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RE: The small german theropod
If I read the Jura Museum's website correctly, this specimen along with some
other dinosaur material is going to go on exhibition (or already is). Since I
will be visiting there in about week, I will try and take some photos.
>there's an interesting report (in German) at
>"Röntgenstrahlen machen Saurier sichtbar" ("X-Rays make dinosaur visible")
>It concern's the small juvenile theropod found in Bavaria in 1998, which is
>dated at about 150ma.
>According to this report:
>The remains of this theropod are embedded in a slab of limestone, which is
>broken into two parts. It's about 50cm long and 3 cm thick.
>Preparation of the first piece exposed a skull with oversized teeth.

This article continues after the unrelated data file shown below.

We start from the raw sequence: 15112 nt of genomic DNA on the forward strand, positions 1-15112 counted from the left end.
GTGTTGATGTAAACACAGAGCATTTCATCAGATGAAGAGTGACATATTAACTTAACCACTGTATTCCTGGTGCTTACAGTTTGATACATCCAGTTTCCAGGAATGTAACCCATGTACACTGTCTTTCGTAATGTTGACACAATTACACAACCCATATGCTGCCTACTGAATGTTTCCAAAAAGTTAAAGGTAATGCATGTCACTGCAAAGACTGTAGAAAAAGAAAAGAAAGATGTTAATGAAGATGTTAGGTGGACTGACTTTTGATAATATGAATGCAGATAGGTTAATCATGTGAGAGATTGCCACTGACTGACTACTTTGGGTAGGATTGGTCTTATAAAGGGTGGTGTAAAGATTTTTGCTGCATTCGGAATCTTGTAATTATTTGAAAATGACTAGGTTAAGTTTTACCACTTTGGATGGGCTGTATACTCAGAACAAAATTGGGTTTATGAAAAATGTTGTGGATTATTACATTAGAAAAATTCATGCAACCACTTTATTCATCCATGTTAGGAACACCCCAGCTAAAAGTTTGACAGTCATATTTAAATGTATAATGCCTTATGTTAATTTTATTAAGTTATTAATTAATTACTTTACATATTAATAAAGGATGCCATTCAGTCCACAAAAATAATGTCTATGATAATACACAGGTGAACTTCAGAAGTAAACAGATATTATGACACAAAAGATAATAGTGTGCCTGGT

>Conventional X-raying at the Jura-Museum Eichstätt yielded no results. So
>scientists at the Fraunhofer-Institute examined this fossil by using
>This showed that the slab contains only parts of the neck vertebrae and the
>The report also states that this theropod is nicknamed "Borsti" due to
>possesing a putative fur. (The german word "borstig" means bristly).
>I think that it´s a shame that only the skull and some neck vertebrae were
>found. But that's life and the vagaries of fossilization.
>Heinz Peter Bredow